By Dr Dominique Collon
Last updated 2011-07-01
This colossal statue, 4.42m (14ft 6in) high and weighing some 30 tons, was one of a pair guarding a gate at Dur Sharrukin, founded by the Assyrian king Sargon II (721-705 BC). The city was abandoned by Sargon's son Sennacherib, who moved the capital to nearby Nineveh.
Similar, but smaller figures had been used in Assyrian palaces for almost two centuries. They combine divine authority (the horned head-dress) with human intelligence, an eagle's wings and the power of either a lion or, as here, a bull with five legs (two when seen from the front and four from the side, with a cuneiform inscription between them), symbolising the strength of the Assyrian empire that controlled the Near East for three centuries.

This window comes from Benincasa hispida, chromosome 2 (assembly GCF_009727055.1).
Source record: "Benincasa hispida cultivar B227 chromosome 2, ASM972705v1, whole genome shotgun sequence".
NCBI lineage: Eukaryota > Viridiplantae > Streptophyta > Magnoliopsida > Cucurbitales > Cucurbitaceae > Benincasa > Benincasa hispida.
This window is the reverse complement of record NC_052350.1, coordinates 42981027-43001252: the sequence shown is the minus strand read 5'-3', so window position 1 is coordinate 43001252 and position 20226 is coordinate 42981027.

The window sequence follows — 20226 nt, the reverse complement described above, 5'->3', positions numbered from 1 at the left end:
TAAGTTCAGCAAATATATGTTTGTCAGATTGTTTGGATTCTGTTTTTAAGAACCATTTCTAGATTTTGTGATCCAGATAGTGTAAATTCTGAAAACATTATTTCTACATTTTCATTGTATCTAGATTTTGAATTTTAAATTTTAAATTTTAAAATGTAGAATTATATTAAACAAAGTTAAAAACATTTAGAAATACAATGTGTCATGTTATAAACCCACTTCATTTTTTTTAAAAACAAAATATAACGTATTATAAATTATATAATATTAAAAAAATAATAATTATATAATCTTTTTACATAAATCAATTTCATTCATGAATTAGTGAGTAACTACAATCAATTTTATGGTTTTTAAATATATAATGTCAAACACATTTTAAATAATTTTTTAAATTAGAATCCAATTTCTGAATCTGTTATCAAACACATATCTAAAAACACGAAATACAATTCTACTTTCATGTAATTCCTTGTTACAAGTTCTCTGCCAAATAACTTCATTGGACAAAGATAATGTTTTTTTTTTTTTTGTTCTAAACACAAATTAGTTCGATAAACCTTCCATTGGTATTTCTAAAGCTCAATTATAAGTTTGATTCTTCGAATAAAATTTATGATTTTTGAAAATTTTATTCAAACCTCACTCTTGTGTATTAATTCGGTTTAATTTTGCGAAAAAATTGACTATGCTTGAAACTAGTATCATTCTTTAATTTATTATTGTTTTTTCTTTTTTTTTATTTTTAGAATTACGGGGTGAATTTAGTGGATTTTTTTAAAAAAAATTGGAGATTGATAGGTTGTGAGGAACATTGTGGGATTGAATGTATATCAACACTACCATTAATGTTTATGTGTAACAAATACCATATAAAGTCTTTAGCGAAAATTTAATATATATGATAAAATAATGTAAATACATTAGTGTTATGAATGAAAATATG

Bored guards have scratched a gaming board on the plinth. The game is a version of the 'Game of Twenty Squares', which was played at Ur in southern Iraq in about 2,600 BC, and is still played today.
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